Whole organic grains Sprouted grains Wheat Spelt Millet
Amaranth Quinoa Barley Rye Rice/potatoes

This also includes all forms of fructose, from high fructose corn syrup, to honey and agave syrup. You may even need to be careful with fresh fruits if you have any of the health conditions just mentioned. As a standard recommendation, I strongly advise keeping your TOTAL fructose consumption below 25 grams per day. However, for most people it would also be wise to limit your fructose from fruit to 15 grams or less, as you're virtually guaranteed to consume "hidden" sources of fructose if you drink beverages other than water, or eat processed food. For a quick reference list of some of the most common fruits and the amount of fructose they contain, please see this previous article.

Remember, the ONLY carbohydrates you really need are vegetable carbs. All sugar/fructose and all grains, including the "healthful" ones, will tend to raise your insulin levels, which is a detriment to your health…

Even Modest Reduction in Carbs Promotes Weight Loss

Last, but certainly not least, avoiding grains is also one of the most effective ways to help you reach and maintain a healthy weight. According to a new study, the results of which were presented at The Endocrine Society's 93rd Annual Meeting in Boston on June 12, even a modest reduction in carbohydrate-rich foods can promote loss of the deep belly fat (intra-abdominal fat) that's been linked to type 2 diabetes, stroke and heart disease. The study participants followed one of two diets for four months:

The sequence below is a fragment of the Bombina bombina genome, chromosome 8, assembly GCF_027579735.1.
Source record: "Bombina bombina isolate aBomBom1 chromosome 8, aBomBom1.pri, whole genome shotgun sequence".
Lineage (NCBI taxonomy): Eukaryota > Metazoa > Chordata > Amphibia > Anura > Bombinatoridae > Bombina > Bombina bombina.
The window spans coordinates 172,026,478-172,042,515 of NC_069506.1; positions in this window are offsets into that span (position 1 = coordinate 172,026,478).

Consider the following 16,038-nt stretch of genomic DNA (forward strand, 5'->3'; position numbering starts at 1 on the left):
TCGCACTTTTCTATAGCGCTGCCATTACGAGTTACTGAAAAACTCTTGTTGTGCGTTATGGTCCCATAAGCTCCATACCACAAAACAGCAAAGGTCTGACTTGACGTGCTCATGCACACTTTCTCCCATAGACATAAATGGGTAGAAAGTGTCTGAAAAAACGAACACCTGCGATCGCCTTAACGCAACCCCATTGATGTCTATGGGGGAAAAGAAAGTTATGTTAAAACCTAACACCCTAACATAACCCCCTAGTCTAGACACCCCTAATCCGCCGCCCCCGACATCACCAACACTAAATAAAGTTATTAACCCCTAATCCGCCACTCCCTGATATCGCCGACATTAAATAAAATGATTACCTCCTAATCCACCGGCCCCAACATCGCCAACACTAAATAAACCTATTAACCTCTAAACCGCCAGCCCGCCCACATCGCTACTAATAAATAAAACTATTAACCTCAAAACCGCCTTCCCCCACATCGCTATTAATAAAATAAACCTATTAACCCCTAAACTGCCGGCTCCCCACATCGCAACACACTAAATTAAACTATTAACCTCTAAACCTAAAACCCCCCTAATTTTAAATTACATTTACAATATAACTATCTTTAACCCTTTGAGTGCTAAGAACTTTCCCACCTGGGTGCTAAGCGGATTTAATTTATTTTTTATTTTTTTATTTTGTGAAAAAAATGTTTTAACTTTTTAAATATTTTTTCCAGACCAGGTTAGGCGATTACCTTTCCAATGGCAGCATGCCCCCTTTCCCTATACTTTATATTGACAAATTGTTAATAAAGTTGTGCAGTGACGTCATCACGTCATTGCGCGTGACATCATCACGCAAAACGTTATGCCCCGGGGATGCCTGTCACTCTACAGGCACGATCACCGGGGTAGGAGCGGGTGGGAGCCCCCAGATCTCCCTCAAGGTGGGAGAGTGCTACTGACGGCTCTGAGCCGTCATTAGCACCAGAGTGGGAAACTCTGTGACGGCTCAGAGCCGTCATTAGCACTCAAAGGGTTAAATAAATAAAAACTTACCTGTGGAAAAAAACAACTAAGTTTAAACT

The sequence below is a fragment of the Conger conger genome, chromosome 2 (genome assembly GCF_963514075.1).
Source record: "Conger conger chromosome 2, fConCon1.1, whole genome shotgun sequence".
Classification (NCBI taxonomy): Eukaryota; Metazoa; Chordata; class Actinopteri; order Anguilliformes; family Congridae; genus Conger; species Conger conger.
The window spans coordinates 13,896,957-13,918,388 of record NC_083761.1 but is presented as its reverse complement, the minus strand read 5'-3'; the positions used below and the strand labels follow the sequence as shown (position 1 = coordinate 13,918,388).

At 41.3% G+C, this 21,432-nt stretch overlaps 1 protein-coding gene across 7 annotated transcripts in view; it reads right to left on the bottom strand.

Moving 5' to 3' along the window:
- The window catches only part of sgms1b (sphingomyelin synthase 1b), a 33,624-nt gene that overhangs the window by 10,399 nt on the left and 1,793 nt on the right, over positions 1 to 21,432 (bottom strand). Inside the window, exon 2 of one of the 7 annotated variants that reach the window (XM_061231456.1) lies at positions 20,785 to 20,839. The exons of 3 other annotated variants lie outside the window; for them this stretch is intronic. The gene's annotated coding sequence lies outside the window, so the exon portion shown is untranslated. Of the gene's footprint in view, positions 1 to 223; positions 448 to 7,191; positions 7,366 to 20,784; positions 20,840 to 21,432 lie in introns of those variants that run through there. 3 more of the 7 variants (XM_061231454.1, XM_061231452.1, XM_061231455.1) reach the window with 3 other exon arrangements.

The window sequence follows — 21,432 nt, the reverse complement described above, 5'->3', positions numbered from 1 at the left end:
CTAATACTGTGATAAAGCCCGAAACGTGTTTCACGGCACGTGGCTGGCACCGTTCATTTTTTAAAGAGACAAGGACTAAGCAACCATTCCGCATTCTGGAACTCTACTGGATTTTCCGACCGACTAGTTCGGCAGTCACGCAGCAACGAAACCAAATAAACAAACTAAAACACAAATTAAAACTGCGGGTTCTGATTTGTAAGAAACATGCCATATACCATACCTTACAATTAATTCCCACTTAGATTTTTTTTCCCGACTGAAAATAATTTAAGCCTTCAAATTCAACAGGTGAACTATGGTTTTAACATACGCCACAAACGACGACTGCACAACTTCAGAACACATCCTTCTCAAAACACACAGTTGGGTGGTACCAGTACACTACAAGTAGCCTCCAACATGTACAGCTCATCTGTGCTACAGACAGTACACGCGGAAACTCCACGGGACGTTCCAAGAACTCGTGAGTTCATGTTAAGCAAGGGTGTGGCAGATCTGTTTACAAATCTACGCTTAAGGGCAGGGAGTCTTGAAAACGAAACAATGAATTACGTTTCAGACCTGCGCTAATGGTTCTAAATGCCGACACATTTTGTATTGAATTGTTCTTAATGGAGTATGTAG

1. "Standard" reduced-fat diet: 55 percent carbs / 27 percent fat / 18 percent protein
  2. Low glycemic reduced-carb diet: 43 percent carbs / 39 percent fat / 18 percent protein

According to the press release:

"... [S]ubjects who consumed [a] moderately carb-restricted diet had 11 percent less deep abdominal fat than those who ate the standard diet ... [S]ubjects on both diets lost weight. However, the moderately carb-restricted diet promoted a 4 percent greater loss of total body fat."

Research has repeatedly shown that a low-carb diet beats low-fat. Eating fat does NOT make you fat. Carbohydrates from fructose and grains do!

One of the solutions to the out-of-control obesity problem is simply to eat LESS carbs in the form of grains and fructose, and MORE healthy fats. The ideal ratio between carbs, fats and protein depends on your nutritional type. We all need some fat, but some of us need upwards of 50 percent of our diet in the form of fat, while others need as little as 10 percent. The ideal ratio depends on your nutritional type, and if you're interested in losing weight or staying healthy, I highly recommend you find out yours, which, by the way, is now easier and less expensive than ever.

In fact, I now offer the entire nutritional typing program free of charge—so there's really no excuse for holding off any longer!

When you begin to include more fat in your diet, be sure to focus on healthy fats like coconut oil, olive oil, animal-based fats (grass-fed meats, omega-3, and raw dairy products), nuts and seeds, and avocados. Fats from highly refined sources, like vegetable oils and trans fats, should be avoided at all costs.

One of the best benefits of learning your nutritional type is that you don't have to worry about counting calories or fat grams. Instead you focus on eating the right proportion of carbs, fats and protein for your body. It's a much more natural, intuitive way of eating, and you'll know when you've found the right ratio for you because you'll feel simply wonderful, which is what HEALTH is really all about.